Michael Henchard can be compared to a seaman in a storm who, in a moment of carelessness, loses his grip on his ship's wheel and is never able to regain control of his course. It was common for novels to be published serially, in magazines or in stand-alone sections.
The Mayor of Casterbridge was first published serially, in twenty installments, in an English periodical called The Graphic in It was published simultaneously in the United States in Harper's Weekly. Hardy's original manuscript, with some sections missing, is at the Dorset County Museum in Dorchester.
The Mayor of Casterbridge was published in book form as soon as the serial publication was complete. Many novels of this period differ slightly in their serial and book forms authors were aware of the serial format as they wrote and structured their stories to keep readers interested from one week to the nextbut this book differs substantially from the serial novel. In the serial form, for example, Henchard marries Lucetta. Hardy's biography supposedly written by his second wife but actually written almost entirely by Hardy himself reveals that he felt this novel had been badly damaged by the demands of serial publication and that his revisions for the book publication were not adequate to repair the story.
The text of the novel that is available to today's readers is the final revision that Hardy did for the Wessex Edition of his novels. Victorian novels often deal with social issues. While social issues play a role in The Mayor of Casterbridge, the novel was a departure from the norm because it focused consistently on a single character, Michael Henchard. Because of this limited focus, the novel is shorter and has a smaller cast of characters than many novels of the time.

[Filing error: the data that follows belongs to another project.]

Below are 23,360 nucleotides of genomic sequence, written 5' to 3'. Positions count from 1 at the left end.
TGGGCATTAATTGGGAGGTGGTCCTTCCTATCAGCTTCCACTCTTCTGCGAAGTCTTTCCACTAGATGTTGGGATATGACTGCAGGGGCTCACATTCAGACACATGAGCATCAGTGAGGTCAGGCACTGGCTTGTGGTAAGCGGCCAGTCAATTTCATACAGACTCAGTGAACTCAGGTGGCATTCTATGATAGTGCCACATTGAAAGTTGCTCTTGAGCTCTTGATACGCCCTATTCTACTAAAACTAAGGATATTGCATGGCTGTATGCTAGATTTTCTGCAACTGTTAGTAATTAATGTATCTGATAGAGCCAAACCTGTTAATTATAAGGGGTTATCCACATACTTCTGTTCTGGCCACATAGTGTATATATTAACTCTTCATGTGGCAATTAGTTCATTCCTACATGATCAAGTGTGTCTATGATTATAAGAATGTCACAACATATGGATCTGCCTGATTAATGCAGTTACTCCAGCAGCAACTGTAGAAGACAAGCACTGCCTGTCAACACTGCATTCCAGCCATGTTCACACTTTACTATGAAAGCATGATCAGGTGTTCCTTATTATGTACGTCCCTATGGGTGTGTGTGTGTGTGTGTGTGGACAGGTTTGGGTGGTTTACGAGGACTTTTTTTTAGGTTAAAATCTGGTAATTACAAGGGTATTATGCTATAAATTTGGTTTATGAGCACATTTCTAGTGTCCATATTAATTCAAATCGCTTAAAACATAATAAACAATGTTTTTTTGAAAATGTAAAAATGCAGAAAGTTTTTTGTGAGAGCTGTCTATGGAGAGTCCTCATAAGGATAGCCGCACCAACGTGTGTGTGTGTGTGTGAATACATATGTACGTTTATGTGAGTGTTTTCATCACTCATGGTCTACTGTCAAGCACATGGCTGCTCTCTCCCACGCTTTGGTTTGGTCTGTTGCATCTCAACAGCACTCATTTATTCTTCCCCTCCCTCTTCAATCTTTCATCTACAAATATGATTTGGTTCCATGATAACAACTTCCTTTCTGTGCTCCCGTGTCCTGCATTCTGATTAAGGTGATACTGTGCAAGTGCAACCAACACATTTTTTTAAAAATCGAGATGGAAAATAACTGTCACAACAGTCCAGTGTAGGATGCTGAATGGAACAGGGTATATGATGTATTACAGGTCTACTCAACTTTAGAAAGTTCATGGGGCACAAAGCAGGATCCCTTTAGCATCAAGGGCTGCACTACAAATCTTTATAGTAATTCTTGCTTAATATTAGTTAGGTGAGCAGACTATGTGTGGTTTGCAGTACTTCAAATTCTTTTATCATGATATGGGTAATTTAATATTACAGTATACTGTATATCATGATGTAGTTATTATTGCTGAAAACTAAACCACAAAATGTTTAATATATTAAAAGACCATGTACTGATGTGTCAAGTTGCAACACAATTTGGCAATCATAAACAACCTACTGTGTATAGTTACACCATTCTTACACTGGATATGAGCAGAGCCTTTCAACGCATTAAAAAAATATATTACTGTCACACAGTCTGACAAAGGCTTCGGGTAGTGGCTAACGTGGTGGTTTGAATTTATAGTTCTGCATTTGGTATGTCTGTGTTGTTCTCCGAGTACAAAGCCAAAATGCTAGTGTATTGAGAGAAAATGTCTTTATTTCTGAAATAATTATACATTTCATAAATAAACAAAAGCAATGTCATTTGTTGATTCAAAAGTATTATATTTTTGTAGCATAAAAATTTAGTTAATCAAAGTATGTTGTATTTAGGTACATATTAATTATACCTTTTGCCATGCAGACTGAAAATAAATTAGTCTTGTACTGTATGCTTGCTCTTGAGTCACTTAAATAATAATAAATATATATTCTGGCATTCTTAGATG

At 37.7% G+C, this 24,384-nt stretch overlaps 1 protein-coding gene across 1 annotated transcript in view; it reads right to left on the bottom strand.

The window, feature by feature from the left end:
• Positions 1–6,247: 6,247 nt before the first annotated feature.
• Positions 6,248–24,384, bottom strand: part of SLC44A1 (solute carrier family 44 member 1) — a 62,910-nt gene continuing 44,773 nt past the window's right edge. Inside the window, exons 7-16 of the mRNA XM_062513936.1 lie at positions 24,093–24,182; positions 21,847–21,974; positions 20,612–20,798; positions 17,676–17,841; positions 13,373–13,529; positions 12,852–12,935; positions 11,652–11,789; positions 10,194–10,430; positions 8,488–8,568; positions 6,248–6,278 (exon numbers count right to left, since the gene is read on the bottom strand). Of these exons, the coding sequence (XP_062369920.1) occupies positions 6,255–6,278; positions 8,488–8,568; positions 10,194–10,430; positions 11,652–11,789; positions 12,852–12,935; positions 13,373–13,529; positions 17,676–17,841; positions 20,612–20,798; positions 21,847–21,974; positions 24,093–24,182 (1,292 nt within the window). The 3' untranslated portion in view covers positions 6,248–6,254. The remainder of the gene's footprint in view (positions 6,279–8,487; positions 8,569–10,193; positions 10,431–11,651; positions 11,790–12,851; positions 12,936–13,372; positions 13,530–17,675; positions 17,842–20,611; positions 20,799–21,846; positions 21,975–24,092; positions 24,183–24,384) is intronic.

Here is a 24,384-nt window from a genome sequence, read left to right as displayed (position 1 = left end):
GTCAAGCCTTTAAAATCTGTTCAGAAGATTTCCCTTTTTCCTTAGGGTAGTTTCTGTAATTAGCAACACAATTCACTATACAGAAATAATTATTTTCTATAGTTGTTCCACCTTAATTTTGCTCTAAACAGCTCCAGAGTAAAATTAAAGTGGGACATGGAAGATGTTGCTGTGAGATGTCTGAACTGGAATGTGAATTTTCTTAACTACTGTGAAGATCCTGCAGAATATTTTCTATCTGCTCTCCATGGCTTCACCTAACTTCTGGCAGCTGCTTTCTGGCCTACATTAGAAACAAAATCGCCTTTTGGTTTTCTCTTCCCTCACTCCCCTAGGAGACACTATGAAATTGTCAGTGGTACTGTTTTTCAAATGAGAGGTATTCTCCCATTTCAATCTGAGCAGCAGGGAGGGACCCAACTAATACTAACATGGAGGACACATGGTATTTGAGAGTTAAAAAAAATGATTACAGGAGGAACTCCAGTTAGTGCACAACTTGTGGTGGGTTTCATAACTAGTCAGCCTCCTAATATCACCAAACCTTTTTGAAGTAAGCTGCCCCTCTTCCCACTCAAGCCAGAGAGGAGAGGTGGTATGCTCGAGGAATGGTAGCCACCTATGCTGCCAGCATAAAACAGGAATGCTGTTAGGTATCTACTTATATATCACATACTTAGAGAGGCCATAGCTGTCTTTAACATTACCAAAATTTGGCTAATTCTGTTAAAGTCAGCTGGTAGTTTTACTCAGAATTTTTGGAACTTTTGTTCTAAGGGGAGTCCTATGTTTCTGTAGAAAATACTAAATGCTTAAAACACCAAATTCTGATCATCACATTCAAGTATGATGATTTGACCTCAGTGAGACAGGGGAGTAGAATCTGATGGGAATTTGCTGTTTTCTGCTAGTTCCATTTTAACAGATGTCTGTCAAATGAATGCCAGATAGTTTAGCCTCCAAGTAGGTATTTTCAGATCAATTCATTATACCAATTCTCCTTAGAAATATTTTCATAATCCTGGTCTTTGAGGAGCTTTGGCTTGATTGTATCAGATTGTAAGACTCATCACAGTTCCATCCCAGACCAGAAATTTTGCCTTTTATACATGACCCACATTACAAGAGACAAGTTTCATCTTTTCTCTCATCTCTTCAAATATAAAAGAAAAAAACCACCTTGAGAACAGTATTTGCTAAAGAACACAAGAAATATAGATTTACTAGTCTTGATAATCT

The area was invaded, settled, and named by the Saxons, who ruled it as a kingdom, in ancient times. While most novelists set their stories in real places, Hardy is distinctive for two reasons. First, although the author traveled widely, in the writing of his novels and stories, he never strayed beyond the boundaries of his native region.
In his general preface to his final, revised version of his novels, Hardy explained, "there was quite enough human nature in Wessex for one man's literary purposes. He describes the towns and farms, the roads and hotels, and the smallest details as they really were.
When Hardy describes a house, it is likely that readers in his time knew exactly which house he had borrowed for his tale.
In some cases, Hardy used real place names; in others, he gave fictional names to real places. While Stonehenge and Southhampton appear under their actual names, Casterbridge is, in reality, Hardy's hometown of Dorchester. In his preface, Hardy points out that his general rule was to use the real names of the major towns and places that mark the general boundaries of Wessex and to use fictional, disguised, or ancient names for most other places.